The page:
My new Think Again column is called “Dowd, Not Coulter, "Falters" and it’s here.
My Forward column of last week was called “Pernicious Attempt To Brand Protest as Anti-Semitic,” and it’s here.
Three short noticings:
1) The New York Times editorial board attacks Democrats for doing what Tom Friedman insists they must or else he’s going to join some imaginary third party, here.
2) More reasons T-Mobile is the worst customer service company in history, here.
3) More reasons this Tim Groseclose fellow is apparently among the biggest crybabies academia has ever produced, and among the least accurate, at least as when it pertains the problems with his work discussed in this excellent post.
The Beach Boys: The Smile Sessions Box Set
Once again, the folks responsible have gone a little crazy, in a good way, with a box set that does justice to an important, albeit incredibly frustrating moment in rock history. With the full participation of original Beach Boys Al Jardine, Mike Love and Brian Wilson—who are said to be planning a reunion tour around it–Capitol/EMI has, for the first time, collected and compiled all of the 1966/67 Smile sessions. The first cd is what everybody apparently decided is what the album actually is (following on the Brian Wilson version of a few years ago). That’s actually pretty great and everybody should have it. The rest of the cds are outtakes and rehearsals, and more versions of “Heroes and Villians” than anybody could listen to in a lifetime. And the extras never stop coming. They include:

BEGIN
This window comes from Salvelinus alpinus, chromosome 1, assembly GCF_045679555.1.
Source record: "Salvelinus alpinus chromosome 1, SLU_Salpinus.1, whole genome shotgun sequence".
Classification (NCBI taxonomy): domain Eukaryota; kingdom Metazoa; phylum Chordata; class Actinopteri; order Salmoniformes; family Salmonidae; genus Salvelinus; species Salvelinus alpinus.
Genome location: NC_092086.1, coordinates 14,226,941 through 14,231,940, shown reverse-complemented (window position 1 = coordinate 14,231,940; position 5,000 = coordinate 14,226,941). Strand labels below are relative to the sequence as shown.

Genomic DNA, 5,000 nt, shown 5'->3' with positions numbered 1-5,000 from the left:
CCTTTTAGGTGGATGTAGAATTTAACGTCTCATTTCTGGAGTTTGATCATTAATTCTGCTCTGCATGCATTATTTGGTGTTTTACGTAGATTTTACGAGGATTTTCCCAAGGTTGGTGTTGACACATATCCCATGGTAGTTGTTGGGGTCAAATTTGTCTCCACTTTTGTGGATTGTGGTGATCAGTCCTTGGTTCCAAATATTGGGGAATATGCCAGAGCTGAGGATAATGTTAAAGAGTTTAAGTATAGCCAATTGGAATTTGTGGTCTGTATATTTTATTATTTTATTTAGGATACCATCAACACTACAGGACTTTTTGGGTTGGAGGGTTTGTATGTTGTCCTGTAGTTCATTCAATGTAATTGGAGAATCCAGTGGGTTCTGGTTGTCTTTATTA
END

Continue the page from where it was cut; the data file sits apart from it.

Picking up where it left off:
-6 panel folder holding 5 CDs and singles.
-60 page case bound book features liner notes by Brian, Mike and a ton of other people
-Features photos of original session tape boxes.
– 7" vinyl singles
– "Heroes and Villains" in sleeve art
– "Vega-Tables" in sleeve art
– Gatefold 2 LPs
– Features full tracklisting of proposed unfinished album +
– Stereo mixes and session highlights (not available on CDs)
– 12" x 12" booklet created for original release features:
– Photos by Guy Webster
– Drawings by Frank Holmes
– 24" x 36" poster of Frank Holmes cover art
The box itself is something else, created with and inspired by Beat-Pop artist Frank Holmes’ original 1967 LP sleeve art and booklet designs intended for the SMiLE album.
Really it’s just kind of wonderfully crazy, as Brian apparently was at the time of its creation. It’s just kind of a great toy and if you’ve got the time and money, you play with it till your daddy takes your T-Bird away….But for historians of the period, especially amateur ones, it’s another (expensive) must. Here are some places you can buy it.